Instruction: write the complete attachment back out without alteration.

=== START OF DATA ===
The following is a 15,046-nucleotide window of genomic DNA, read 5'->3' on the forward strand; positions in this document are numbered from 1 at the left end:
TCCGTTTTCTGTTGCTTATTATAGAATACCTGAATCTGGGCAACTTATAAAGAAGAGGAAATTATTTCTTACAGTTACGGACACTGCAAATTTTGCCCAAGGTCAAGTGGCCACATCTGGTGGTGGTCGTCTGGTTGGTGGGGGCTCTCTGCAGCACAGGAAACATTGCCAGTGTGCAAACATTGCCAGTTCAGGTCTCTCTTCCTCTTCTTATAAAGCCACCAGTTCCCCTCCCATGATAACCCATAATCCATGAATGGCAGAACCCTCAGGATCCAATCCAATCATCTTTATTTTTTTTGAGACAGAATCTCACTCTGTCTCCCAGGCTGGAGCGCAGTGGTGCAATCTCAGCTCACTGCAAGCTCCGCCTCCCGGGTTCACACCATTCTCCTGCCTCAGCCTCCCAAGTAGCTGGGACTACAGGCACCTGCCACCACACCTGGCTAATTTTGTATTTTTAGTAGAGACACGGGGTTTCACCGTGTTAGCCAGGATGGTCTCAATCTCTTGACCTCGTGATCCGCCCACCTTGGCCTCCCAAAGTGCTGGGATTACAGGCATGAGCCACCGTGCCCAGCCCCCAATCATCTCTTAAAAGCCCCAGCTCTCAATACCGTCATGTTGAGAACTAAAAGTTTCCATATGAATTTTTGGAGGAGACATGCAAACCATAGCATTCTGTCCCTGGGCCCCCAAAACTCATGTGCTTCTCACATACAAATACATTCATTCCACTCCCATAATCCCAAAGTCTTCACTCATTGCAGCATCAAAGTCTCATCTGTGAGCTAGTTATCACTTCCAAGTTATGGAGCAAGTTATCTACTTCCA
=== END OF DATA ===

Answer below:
The following is a 15,046-nucleotide window of genomic DNA, read 5'->3' on the forward strand; positions in this document are numbered from 1 at the left end:
TCCGTTTTCTGTTGCTTATTATAGAATACCTGAATCTGGGCAACTTATAAAGAAGAGGAAATTATTTCTTACAGTTACGGACACTGCAAATTTTGCCCAAGGTCAAGTGGCCACATCTGGTGGTGGTCGTCTGGTTGGTGGGGGCTCTCTGCAGCACAGGAAACATTGCCAGTGTGCAAACATTGCCAGTTCAGGTCTCTCTTCCTCTTCTTATAAAGCCACCAGTTCCCCTCCCATGATAACCCATAATCCATGAATGGCAGAACCCTCAGGATCCAATCCAATCATCTTTATTTTTTTTGAGACAGAATCTCACTCTGTCTCCCAGGCTGGAGCGCAGTGGTGCAATCTCAGCTCACTGCAAGCTCCGCCTCCCGGGTTCACACCATTCTCCTGCCTCAGCCTCCCAAGTAGCTGGGACTACAGGCACCTGCCACCACACCTGGCTAATTTTGTATTTTTAGTAGAGACACGGGGTTTCACCGTGTTAGCCAGGATGGTCTCAATCTCTTGACCTCGTGATCCGCCCACCTTGGCCTCCCAAAGTGCTGGGATTACAGGCATGAGCCACCGTGCCCAGCCCCCAATCATCTCTTAAAAGCCCCAGCTCTCAATACCGTCATGTTGAGAACTAAAAGTTTCCATATGAATTTTTGGAGGAGACATGCAAACCATAGCATTCTGTCCCTGGGCCCCCAAAACTCATGTGCTTCTCACATACAAATACATTCATTCCACTCCCATAATCCCAAAGTCTTCACTCATTGCAGCATCAAAGTCTCATCTGTGAGCTAGTTATCACTTCCAAGTTATGGAGCAAGTTATCTACTTCCA